Regrets Only After seeing Paul Rudnick's torn-from-the-headlines social satire about gay marriage, you'll know one thing for sure: Never get into a bitch-slap contest with him, because you will lose big-time. Whatever the occasion, he'll jab you in the eye with a politically incorrect barb, bon mot, epigram, put-down, or witticism — no matter if it stops the dramatic flow cold, comes out of left field or, Oscar Wilde forbid, is inappropriate for the character. And while the zinger is effortlessly lobbed, the rest of the cast sits around mixing martinis and being witchy. Household-name fashion designer Hank Hadley (John Kaiser) has wafted through life somewhat like Oz's Glinda, oblivious in his little gay bubble. When his high-society best friends (Bonnie Hewett, Carl Masterson and Elizabeth Marshall) don't object strenuously enough to a proposed constitutional amendment that would solely define marriage as a heterosexual contract, he suddenly becomes all huffy and rallies the city's gays to go on strike for a day. As you can well imagine, the entire world panics, since there are no florists, caterers, hairdressers, shrinks, doormen or even politicians to do any work. Rudnick's fantasy carries loads of potential but not much bite, since his Noël Coward-lite people have the substance of tissue paper. But you'd never know it from the brilliantly efficient ensemble cast at Theatre Southwest, who take Rudnick's chiffon and make out of it a Balenciaga. There are plenty of laughs, but the sentimental tears are crocodile — and faux, to boot. Through March 15. 8944-A Clarkcrest, 713-661-9505. — DLG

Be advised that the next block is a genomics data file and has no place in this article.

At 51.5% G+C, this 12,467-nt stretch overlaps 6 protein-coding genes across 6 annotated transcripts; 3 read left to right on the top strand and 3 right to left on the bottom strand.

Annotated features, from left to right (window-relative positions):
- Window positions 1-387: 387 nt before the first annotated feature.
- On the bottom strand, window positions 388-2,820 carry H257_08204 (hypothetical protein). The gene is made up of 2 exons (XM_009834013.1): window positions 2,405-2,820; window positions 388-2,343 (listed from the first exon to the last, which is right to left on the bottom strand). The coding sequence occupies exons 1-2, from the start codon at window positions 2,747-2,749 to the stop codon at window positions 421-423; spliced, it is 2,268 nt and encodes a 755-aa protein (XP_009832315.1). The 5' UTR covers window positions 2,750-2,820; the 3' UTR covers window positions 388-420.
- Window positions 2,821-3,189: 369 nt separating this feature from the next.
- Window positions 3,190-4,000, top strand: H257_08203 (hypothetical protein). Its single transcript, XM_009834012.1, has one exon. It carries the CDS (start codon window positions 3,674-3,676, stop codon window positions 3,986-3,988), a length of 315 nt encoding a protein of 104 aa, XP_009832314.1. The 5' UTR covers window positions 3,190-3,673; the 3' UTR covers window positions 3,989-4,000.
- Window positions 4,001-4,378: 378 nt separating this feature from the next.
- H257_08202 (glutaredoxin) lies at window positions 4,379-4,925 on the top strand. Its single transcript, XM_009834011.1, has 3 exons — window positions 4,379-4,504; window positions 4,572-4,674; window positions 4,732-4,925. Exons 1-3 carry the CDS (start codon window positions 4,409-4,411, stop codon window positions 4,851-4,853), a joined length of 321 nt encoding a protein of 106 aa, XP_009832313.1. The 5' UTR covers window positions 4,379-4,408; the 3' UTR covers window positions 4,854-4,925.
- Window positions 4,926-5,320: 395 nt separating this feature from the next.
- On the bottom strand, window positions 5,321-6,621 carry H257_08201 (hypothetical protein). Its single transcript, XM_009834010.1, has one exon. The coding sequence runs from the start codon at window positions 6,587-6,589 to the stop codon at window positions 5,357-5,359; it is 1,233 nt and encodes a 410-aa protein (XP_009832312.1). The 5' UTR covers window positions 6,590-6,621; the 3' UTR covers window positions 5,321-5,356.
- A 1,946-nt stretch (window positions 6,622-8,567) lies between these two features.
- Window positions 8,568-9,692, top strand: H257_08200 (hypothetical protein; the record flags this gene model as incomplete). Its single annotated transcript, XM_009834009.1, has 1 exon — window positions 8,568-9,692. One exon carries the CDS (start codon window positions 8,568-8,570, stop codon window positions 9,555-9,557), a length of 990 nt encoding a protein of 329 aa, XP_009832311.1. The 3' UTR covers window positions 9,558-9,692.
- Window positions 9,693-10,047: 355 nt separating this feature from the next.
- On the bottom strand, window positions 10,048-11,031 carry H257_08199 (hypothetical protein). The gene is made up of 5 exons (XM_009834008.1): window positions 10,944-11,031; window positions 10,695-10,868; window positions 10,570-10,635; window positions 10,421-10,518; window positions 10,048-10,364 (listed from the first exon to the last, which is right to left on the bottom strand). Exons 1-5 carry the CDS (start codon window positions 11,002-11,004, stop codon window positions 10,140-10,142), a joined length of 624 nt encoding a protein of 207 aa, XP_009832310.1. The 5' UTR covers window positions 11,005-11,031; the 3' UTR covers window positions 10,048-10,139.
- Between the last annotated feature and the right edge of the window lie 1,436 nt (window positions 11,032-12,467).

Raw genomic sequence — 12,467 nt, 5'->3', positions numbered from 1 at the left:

Young and Fertle If you think the goofy Fertle family of Dumpster, Texas, is hilarious enough in the present, you should see them back in the day. In this installment, the 20th Sentral High School Reunion sends the loons time-tripping into their past, which is just as screwy and dysfunctional as their lives today. If you're new to Radio Music Theatre — and just what has taken you so long? — you don't need to know the backstory to appreciate the nonstop nuttiness, since the witty script by Steve Farrell fills in the blanks. Of course, if you're already a committed Fertle Head, the extra details just make the show funnier. The three actors who play all the characters (Steve Farrell, Vicki Farrell and Rich Mills) are at the top of their form, and their glee is as infectious as ever. In the old days, Justicena and Bridgette were already bitch-fighting; Lou was as clueless as ever; sweet, dumb Earl found a friend in sweet, dumb Special Ed; Doc Moore couldn't be understood any better than he is now; greaser Braxton Hix continued his mischief; fey Curtis Miller dreamed of wearing a uniform; and Michael (who's never seen) spent all his time in the boy's bathroom with Bruce Nelly, much to the chagrin of Justicena, who carried a torch for him that would light up west Texas. Well, it certainly would light up Clem, Texas, next door to Dumpster, because only Clem lived there. It doesn't get any funnier — or smarter — than the Fertle family and their bizarre neighbors. Through May 10. 2623 Colquitt, 713-522-7722. — DLG
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Capsule reviews by D.L.Groover